But doesn’t the fact that I can’t list a single item in the “cons” column that is a genuine reason to not learn to read music, instead of an excuse, make the point for me? If not, then take a look for yourself. Write out what “cons” you have. Chances are very likely, if you’re being honest with yourself, that your reasons are simply clever (or not so clever) translations of “because I think it’s stupid” or “because I don’t want to.”

And, again, that’s why I don’t think it’s worth an argument. If you can’t see how the pros of being able to read music can honestly help you out, and how there’s nothing about being able to read music that can make you a worse musician or guitarist, then what can I possibly say that will change your mind.

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About David Hodge

Since joining Guitar Noise in November 1999, David has written over a thousand articles, lessons, interviews and reviews. He also serves as the site's Managing Editor, supervising all content in addition to the continued writing of his own lessons and articles.

In April 2013, David also joined the writing staff of Answers.com, heading up their Guitar Pages.

And if that wasn't enough to keep him busy, David also contributes frequently to Acoustic Guitar Magazine. He also is the author of three Idiot's Guide to Guitar books: The Complete Idiot's Guide to Guitar, The Complete Idiot's Guide to Playing Rock Guitar and The Complete Idiot's Guide to Playing Bass Guitar as well as The Complete Idiot's Guide to Playing the Ukulele and the co-writer of The Complete Idiot's Guide to the Art of Songwriting.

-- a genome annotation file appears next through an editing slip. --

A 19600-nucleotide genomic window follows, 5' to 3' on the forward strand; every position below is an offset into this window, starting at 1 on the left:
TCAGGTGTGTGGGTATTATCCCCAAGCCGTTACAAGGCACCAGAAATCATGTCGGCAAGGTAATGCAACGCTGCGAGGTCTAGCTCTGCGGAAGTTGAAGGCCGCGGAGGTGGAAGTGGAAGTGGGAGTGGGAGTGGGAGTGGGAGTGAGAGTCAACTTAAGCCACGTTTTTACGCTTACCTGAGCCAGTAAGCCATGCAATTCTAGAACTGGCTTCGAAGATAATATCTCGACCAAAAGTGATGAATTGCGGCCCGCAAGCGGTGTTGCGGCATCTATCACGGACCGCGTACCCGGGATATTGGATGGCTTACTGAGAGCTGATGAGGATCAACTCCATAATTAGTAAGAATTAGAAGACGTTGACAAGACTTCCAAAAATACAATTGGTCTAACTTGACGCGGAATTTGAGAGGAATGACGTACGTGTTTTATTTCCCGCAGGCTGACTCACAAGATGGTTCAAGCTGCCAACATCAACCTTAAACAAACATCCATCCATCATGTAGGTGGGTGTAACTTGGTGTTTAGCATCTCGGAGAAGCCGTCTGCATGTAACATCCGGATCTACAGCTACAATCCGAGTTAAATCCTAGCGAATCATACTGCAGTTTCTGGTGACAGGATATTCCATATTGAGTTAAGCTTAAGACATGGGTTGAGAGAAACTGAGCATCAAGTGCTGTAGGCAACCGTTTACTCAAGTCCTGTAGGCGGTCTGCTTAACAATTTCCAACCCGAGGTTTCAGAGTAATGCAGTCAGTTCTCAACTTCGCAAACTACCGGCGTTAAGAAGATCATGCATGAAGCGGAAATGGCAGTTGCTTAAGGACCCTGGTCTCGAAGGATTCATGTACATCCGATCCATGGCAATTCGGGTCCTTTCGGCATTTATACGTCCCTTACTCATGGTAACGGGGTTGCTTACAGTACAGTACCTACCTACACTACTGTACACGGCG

Comments [1]

  1. Im an ear musician and although I did find it rewarding to learn how to read music, I never stuck with it. I find myself naturally rebelling against it. For me it’s not a matter of being.g cool, but playing by ear is a different kind of rewarding that feels almost sacred to me. When I was six, my piano teacher was frustrated with me because I couldn’t understand what the O with the line through it meant and why I needed to look at
    it in order to play music. I thought everyone
    could play music by ear and couldn’t understand what she was doing. I was also shy so she probably did.t even suspect I could play naturally and she and made me feel like a loser.